Ethers

Submitted by jwmoore on Sat, 01/15/2011 - 11:23

In alcohols, one of the two bonds to the oxygen atom involves hydrogen and one involves carbon. When two or more carbon atomsThe smallest particle of an element that can be involved in chemical combination with another element; an atom consists of protons and neutrons in a tiny, very dense nucleus, surrounded by electrons, which occupy most of its volume. are present, however, isomeric structures in which oxygen is bonded to two different carbons become possible. Such compounds are called ethers. For example, dimethyl ether is isomeric with ethanol, and methyl ethyl ether is isomeric with propanol:


Image:various ethers.jpg


The general formula for an ether is R—O—R′, where R′ signifies that both R groups need not be the same.



EXAMPLE Draw projection formulas and name all the isomers which correspond to the molecular formulaThe chemical formula of a substance written using the subscripts that reflect the number of each kind of atom present in a molecule of the substance. For example, the simplest formula for ethane is CH3, but the molecular formula is C2H6 because there are 2 C atoms and 6 H atoms in a molecule of ethane. C3H8O.


SolutionA mixture of one or more substances dissolved in a solvent to give a homogeneous mixture. The formula C3H8 would correspond to an alkaneA hydrocarbon containing only single bonds between carbon atoms.. The extra oxygen atom might be added between two carbons, giving ether, or it might be added between a carbon and a hydrogen, giving an alcohol. The alcohol molecules might have the hydroxyl groupThe functional group of an oxygen atom bonded to an hydrogen atom, -OH; found in alcohols. at the end of the three-carbon chain or on the second carbon atom:


File:1- and 2-propanol.jpg


Only one ether structure is possible—that in which one methyl and one ethyl group are attached to oxygen:


File:Methyl ethyl ether.jpg



In an ether there are no hydrogen atoms connected to a highly electronegative neighbor, and so, unlike alcohols, ether molecules cannot hydrogen bondAn attractive force, either intramolecular or intermolecular, between an electronegative atom and a hydrogen atom attached to another electronegative atom. among themselves. Each C—O bond is polarDescribes a molecule that has separated, equal positive and negative charges that consitute a positive and a negative pole; such a molecule tends to assume certain orientations more than others in an electric field., but the bonds are at approximately the tetrahedral angle. The polarity of one partially cancels the polarity of the other. Consequently the forces between two ether molecules are not much greater than the London forces between alkane molecules of comparable size. The boiling pointThe temperature at which the vapor pressure of a liquid equals the pressure of the gas in contact with the liquid; usually this is atmospheric pressure. of dimethyl ether, for example, is –23°C, slightly above that of propane (–42°C), but well below that of ethanol (78.5°C). All three molecules contain 26 electrons and are about the same size. In the table of the boiling points of comparable organic compounds we see this trend again, this time with compounds containing 32 or 34 electrons.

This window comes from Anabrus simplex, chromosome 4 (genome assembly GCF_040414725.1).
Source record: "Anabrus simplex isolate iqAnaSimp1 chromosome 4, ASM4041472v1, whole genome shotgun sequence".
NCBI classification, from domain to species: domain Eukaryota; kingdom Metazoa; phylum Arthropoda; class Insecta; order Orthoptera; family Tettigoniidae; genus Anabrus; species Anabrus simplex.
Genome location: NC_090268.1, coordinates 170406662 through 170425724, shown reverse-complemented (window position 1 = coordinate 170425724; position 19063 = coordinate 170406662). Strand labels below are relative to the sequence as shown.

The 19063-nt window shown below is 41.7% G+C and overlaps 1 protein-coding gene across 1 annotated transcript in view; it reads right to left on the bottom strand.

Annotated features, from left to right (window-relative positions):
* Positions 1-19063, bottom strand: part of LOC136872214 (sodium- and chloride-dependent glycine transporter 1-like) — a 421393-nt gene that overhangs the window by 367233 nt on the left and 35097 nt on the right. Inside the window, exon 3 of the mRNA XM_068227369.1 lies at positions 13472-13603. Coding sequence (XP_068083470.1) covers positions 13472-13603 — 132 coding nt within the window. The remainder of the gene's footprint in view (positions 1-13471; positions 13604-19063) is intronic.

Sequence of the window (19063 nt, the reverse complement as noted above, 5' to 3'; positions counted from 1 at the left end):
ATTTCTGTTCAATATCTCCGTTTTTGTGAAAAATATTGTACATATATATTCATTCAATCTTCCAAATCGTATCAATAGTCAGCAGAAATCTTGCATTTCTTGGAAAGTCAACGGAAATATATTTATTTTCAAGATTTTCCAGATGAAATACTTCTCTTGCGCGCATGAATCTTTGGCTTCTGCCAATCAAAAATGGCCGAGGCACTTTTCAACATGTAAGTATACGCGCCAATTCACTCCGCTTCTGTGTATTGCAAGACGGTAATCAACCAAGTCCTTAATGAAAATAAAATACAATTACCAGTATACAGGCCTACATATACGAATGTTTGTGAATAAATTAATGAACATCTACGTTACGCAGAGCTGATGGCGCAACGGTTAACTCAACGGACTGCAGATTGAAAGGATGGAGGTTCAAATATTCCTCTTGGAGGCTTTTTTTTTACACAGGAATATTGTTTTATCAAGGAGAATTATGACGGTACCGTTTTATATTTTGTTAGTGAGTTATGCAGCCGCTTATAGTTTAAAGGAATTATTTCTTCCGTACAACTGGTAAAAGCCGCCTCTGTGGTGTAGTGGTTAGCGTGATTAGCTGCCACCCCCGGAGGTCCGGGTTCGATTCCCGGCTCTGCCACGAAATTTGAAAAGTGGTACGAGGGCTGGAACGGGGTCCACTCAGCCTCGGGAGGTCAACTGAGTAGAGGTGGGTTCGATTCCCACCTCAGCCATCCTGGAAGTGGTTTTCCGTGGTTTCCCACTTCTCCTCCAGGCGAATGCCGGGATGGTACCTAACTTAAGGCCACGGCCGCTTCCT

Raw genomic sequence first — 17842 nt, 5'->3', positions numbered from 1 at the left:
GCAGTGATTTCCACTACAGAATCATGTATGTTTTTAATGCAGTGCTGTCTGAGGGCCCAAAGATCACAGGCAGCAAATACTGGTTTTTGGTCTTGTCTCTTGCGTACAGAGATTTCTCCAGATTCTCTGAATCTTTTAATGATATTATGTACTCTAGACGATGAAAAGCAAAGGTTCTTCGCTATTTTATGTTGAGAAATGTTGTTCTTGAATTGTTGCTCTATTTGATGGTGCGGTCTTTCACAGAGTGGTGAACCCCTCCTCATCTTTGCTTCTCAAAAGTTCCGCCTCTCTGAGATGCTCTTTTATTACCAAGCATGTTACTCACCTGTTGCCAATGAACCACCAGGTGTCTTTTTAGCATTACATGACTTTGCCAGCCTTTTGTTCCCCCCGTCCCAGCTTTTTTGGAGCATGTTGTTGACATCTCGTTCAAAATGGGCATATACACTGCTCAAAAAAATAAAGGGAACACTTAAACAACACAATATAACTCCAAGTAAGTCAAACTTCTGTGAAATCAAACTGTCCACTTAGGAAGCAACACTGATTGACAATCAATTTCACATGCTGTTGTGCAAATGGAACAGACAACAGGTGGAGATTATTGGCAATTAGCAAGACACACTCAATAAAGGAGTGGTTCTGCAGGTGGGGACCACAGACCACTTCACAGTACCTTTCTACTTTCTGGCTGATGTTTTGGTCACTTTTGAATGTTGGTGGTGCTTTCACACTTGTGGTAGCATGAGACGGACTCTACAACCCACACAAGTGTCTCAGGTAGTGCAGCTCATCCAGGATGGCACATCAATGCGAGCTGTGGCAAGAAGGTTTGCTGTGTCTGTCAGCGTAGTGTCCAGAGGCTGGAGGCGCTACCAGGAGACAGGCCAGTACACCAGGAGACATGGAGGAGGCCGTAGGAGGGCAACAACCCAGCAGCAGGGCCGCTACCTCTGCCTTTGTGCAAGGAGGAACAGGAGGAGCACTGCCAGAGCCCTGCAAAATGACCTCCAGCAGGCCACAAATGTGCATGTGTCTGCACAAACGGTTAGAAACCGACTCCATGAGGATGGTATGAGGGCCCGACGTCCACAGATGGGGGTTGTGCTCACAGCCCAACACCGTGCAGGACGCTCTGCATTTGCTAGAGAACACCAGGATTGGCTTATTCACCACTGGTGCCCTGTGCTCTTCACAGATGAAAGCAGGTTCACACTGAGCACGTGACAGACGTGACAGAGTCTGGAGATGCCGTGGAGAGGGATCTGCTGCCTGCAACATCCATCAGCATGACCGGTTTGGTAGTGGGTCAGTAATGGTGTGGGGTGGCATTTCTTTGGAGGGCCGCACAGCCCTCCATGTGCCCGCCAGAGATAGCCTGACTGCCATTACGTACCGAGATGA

The chemical reactivity of ethers is also closer to that of the alkanes than that of the alcohols. Ethers undergo few characteristic reactions other than combustionVigorous combination of a material with oxygen gas, usually resulting in a flame., and so they are commonly used as solvents. Diethyl ether is also used as an anesthetic, although the flammability of its vaporThe gaseous state of a substance that typically exists as a liquid or solid; a gas at a temperature near or below the boiling point of the corresponding liquid. requires that precautions be taken to prevent fires.